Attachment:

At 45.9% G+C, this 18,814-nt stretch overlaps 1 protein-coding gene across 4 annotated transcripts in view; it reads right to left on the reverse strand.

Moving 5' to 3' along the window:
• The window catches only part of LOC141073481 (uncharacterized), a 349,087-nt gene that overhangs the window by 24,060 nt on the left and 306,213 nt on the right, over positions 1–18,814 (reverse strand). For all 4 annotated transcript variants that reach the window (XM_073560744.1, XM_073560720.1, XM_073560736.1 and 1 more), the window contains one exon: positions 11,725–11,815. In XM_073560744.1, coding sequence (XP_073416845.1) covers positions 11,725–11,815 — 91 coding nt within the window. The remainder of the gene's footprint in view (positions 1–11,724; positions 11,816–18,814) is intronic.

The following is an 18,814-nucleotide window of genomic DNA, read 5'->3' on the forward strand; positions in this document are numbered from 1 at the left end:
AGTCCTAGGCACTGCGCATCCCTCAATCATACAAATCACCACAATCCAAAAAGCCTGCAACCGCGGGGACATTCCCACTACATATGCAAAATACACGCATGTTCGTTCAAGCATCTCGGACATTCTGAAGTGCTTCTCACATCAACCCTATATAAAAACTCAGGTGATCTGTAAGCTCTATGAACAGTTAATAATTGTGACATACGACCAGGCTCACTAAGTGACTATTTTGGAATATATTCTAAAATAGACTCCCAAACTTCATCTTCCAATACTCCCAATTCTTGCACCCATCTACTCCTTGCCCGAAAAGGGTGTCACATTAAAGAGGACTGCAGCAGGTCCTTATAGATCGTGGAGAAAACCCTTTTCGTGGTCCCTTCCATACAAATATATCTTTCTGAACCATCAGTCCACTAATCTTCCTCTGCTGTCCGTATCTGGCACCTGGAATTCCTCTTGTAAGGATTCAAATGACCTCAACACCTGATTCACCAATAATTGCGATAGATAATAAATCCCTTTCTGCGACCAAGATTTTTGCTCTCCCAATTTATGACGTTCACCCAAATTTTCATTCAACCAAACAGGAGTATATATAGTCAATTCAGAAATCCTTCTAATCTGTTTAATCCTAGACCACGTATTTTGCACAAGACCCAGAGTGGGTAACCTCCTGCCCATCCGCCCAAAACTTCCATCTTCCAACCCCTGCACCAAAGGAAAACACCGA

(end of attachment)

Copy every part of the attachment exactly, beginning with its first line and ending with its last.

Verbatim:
At 45.9% G+C, this 18,814-nt stretch overlaps 1 protein-coding gene across 4 annotated transcripts in view; it reads right to left on the reverse strand.

Moving 5' to 3' along the window:
• The window catches only part of LOC141073481 (uncharacterized), a 349,087-nt gene that overhangs the window by 24,060 nt on the left and 306,213 nt on the right, over positions 1–18,814 (reverse strand). For all 4 annotated transcript variants that reach the window (XM_073560744.1, XM_073560720.1, XM_073560736.1 and 1 more), the window contains one exon: positions 11,725–11,815. In XM_073560744.1, coding sequence (XP_073416845.1) covers positions 11,725–11,815 — 91 coding nt within the window. The remainder of the gene's footprint in view (positions 1–11,724; positions 11,816–18,814) is intronic.

The following is an 18,814-nucleotide window of genomic DNA, read 5'->3' on the forward strand; positions in this document are numbered from 1 at the left end:
AGTCCTAGGCACTGCGCATCCCTCAATCATACAAATCACCACAATCCAAAAAGCCTGCAACCGCGGGGACATTCCCACTACATATGCAAAATACACGCATGTTCGTTCAAGCATCTCGGACATTCTGAAGTGCTTCTCACATCAACCCTATATAAAAACTCAGGTGATCTGTAAGCTCTATGAACAGTTAATAATTGTGACATACGACCAGGCTCACTAAGTGACTATTTTGGAATATATTCTAAAATAGACTCCCAAACTTCATCTTCCAATACTCCCAATTCTTGCACCCATCTACTCCTTGCCCGAAAAGGGTGTCACATTAAAGAGGACTGCAGCAGGTCCTTATAGATCGTGGAGAAAACCCTTTTCGTGGTCCCTTCCATACAAATATATCTTTCTGAACCATCAGTCCACTAATCTTCCTCTGCTGTCCGTATCTGGCACCTGGAATTCCTCTTGTAAGGATTCAAATGACCTCAACACCTGATTCACCAATAATTGCGATAGATAATAAATCCCTTTCTGCGACCAAGATTTTTGCTCTCCCAATTTATGACGTTCACCCAAATTTTCATTCAACCAAACAGGAGTATATATAGTCAATTCAGAAATCCTTCTAATCTGTTTAATCCTAGACCACGTATTTTGCACAAGACCCAGAGTGGGTAACCTCCTGCCCATCCGCCCAAAACTTCCATCTTCCAACCCCTGCACCAAAGGAAAACACCGA